It was overwhelming to be back inside our home venue again for a live concert, after a summer of outdoor concerts – overwhelming in a wonderful way! All the key ingredients were there: superb artists; an exciting program; a great piano; the old country church’s charming atmosphere and fine acoustics; and a full house of keen enthusiasts. The “cherry on top” was the presence of Pulitzer Prize composer Lewis Spratlan, who gave a pre-concert talk about his two works being performed that afternoon, one of which was a premiere.
Dana Muller and Gary Steigerwalt had driven all the way from Tucson, Arizona to fulfill the engagement that had been cancelled twice since the start of the pandemic. During their week’s residency they not only holed up to rehearse for long stretches, but they reached out into the community to give a couple of mini-performances: Lake Forest Senior Living Community and a pop-up concert at the mall. Both were so warmly received.
Muller and Steigerwalt’s big program on Sunday afternoon was truly BIG, with five significant works: Debussy’s Prélude à l’après-midi d’un faune; Mendelssohn’s Andante und Allegro assai vivace, Op. 92; Spratlan’s Dreamworlds and Fantasia; and Ravel’s La Valse. And their playing is BIG, considering their physiques appear rather small and delicate. But they made it look like a mere bagatelle and positively balletic. Their movements were so graceful and in sync, they were mesmerizing to watch and to hear. Fascinating and wonderful concert!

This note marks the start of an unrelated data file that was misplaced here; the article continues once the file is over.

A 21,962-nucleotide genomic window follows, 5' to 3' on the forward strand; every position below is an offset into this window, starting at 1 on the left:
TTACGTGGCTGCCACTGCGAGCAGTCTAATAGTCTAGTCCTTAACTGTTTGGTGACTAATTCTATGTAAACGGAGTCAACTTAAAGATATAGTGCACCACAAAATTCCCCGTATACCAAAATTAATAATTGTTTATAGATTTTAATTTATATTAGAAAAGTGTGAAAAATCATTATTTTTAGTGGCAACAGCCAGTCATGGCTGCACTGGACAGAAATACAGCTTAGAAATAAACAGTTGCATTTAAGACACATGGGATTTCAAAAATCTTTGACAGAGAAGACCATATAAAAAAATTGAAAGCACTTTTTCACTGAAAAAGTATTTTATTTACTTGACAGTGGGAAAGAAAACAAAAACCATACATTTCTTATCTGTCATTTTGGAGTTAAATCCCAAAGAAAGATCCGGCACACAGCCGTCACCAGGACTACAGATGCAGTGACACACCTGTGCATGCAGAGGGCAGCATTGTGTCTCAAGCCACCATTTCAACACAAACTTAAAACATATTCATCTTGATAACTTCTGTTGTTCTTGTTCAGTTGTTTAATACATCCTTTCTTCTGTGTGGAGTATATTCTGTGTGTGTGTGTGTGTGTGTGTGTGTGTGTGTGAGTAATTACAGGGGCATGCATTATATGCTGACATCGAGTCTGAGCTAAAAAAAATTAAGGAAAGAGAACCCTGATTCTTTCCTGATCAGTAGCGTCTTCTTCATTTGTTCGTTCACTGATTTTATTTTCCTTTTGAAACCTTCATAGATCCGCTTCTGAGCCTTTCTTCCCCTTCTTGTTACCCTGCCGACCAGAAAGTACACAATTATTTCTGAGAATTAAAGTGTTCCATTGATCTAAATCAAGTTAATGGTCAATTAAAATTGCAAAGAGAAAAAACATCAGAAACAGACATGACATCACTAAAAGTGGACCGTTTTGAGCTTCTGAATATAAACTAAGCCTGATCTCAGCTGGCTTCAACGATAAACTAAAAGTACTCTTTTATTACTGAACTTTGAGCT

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Amazing concert by Cantrip on Labor Day at Weatherwatch Farm. Again rain played havoc and we gathered snug under the tent for an intimate sharing of some wonderful Celtic music. The guys first seduced us with tales told in their lilting brogue; and then the music poured out of them in song and on fiddle, flutes, guitar, and even bouzouki. Eventually the sun came out and folks were inspired to get up and dance; a Scottish conga line formed and weaved around the back. Great turnout with many newcomers. Slàinte Mhath! (pronounced slange var) in Scots Gaelic that’s “Cheers”!
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Rain began at showtime and soon became torrential and continued thus unabated for the duration of Sunday’s concert – gadzooks! We had a great crowd nevertheless, with few cancellations and only a few early departures at the half – 125 under the tent – very cozy and intimate. Ah, the vagaries and challenges of show biz during covid!
The Tim Collins Jazz Quintet, an ad hoc ensemble of A-list players (and good old friends from way back) assembled expressly for Hill and Hollow Music, gave two shows, both excellent. Although it was basically the same set-list twice, each performance was quite different and distinctive. Saturday’s drive-in show at Curbside in Plattsburgh featured the extraordinary John Ellis on tenor sax, while Sunday’s show at Weatherwatch Farm featured the superb Ingrid Jensen on trumpet. But of course, everyone got to shine with ample solos: Tim Collins on vibes, Marcos Varela on bass, and Jon Wikan on drums. They played mostly original compositions by Christine Jensen, (Blue Yonder, Swirlaround, Margareta) and Tim Collins (Down the Old Road, North Country, Crazy Cat, The Other Side, Valcour). Great stuff and first rate playing!
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David Krakauer assembled an international all-star cast of high-octane musicians for his newest band, Mazel Tov Cocktail Party. The project was conceived and developed with his principal collaborator – pianist-composer Kathleen Tagg – in multiple extended Hill and Hollow Music residencies during the pandemic. The ensemble features Krakauer on clarinet, Tagg on keys and cello, Sarah MK on vocals and rap, Yoshie Fruchter on guitar and oud, Jerome Harris on bass and vocals, and Martin Shamoonpour on daf (Middle Eastern hand-drum) and jaw harp. Additionally, layered beats produced by Jeremy Flower and Selwa Abd (aka Bergsonist) are integral to the sound of the band.